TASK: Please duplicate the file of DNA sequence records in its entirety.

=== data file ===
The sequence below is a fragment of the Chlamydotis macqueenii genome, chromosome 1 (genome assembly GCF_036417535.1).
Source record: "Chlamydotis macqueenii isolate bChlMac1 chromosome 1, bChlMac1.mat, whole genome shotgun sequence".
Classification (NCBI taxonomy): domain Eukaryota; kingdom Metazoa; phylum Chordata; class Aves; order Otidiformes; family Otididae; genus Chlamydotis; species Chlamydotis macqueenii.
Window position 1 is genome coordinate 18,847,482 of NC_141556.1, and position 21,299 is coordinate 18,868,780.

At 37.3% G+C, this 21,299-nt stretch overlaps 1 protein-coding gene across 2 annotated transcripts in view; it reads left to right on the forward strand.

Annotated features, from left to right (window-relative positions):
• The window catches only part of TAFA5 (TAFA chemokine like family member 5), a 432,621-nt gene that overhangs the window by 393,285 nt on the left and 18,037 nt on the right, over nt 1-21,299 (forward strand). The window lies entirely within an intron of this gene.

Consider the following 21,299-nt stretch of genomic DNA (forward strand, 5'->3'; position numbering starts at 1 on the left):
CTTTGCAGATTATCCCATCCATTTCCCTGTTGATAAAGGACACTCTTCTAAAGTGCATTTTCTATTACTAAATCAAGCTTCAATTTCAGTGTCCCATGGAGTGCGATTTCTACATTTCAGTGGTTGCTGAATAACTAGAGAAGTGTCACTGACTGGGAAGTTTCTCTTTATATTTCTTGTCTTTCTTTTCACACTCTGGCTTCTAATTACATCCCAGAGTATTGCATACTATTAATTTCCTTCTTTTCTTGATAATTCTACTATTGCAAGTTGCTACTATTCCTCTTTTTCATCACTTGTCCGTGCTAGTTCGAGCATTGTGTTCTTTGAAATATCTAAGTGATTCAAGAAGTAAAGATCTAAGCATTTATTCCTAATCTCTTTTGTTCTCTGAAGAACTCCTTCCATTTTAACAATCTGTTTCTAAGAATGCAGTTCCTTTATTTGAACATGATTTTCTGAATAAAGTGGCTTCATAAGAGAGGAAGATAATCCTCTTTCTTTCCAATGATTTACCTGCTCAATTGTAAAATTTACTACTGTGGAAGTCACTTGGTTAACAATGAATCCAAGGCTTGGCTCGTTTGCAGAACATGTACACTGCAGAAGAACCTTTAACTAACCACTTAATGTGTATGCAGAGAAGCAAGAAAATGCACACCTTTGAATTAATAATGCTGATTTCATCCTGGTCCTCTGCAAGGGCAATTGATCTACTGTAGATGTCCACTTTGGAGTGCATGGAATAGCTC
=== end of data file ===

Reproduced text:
The sequence below is a fragment of the Chlamydotis macqueenii genome, chromosome 1 (genome assembly GCF_036417535.1).
Source record: "Chlamydotis macqueenii isolate bChlMac1 chromosome 1, bChlMac1.mat, whole genome shotgun sequence".
Classification (NCBI taxonomy): domain Eukaryota; kingdom Metazoa; phylum Chordata; class Aves; order Otidiformes; family Otididae; genus Chlamydotis; species Chlamydotis macqueenii.
Window position 1 is genome coordinate 18,847,482 of NC_141556.1, and position 21,299 is coordinate 18,868,780.

At 37.3% G+C, this 21,299-nt stretch overlaps 1 protein-coding gene across 2 annotated transcripts in view; it reads left to right on the forward strand.

Annotated features, from left to right (window-relative positions):
• The window catches only part of TAFA5 (TAFA chemokine like family member 5), a 432,621-nt gene that overhangs the window by 393,285 nt on the left and 18,037 nt on the right, over nt 1-21,299 (forward strand). The window lies entirely within an intron of this gene.

Consider the following 21,299-nt stretch of genomic DNA (forward strand, 5'->3'; position numbering starts at 1 on the left):
CTTTGCAGATTATCCCATCCATTTCCCTGTTGATAAAGGACACTCTTCTAAAGTGCATTTTCTATTACTAAATCAAGCTTCAATTTCAGTGTCCCATGGAGTGCGATTTCTACATTTCAGTGGTTGCTGAATAACTAGAGAAGTGTCACTGACTGGGAAGTTTCTCTTTATATTTCTTGTCTTTCTTTTCACACTCTGGCTTCTAATTACATCCCAGAGTATTGCATACTATTAATTTCCTTCTTTTCTTGATAATTCTACTATTGCAAGTTGCTACTATTCCTCTTTTTCATCACTTGTCCGTGCTAGTTCGAGCATTGTGTTCTTTGAAATATCTAAGTGATTCAAGAAGTAAAGATCTAAGCATTTATTCCTAATCTCTTTTGTTCTCTGAAGAACTCCTTCCATTTTAACAATCTGTTTCTAAGAATGCAGTTCCTTTATTTGAACATGATTTTCTGAATAAAGTGGCTTCATAAGAGAGGAAGATAATCCTCTTTCTTTCCAATGATTTACCTGCTCAATTGTAAAATTTACTACTGTGGAAGTCACTTGGTTAACAATGAATCCAAGGCTTGGCTCGTTTGCAGAACATGTACACTGCAGAAGAACCTTTAACTAACCACTTAATGTGTATGCAGAGAAGCAAGAAAATGCACACCTTTGAATTAATAATGCTGATTTCATCCTGGTCCTCTGCAAGGGCAATTGATCTACTGTAGATGTCCACTTTGGAGTGCATGGAATAGCTC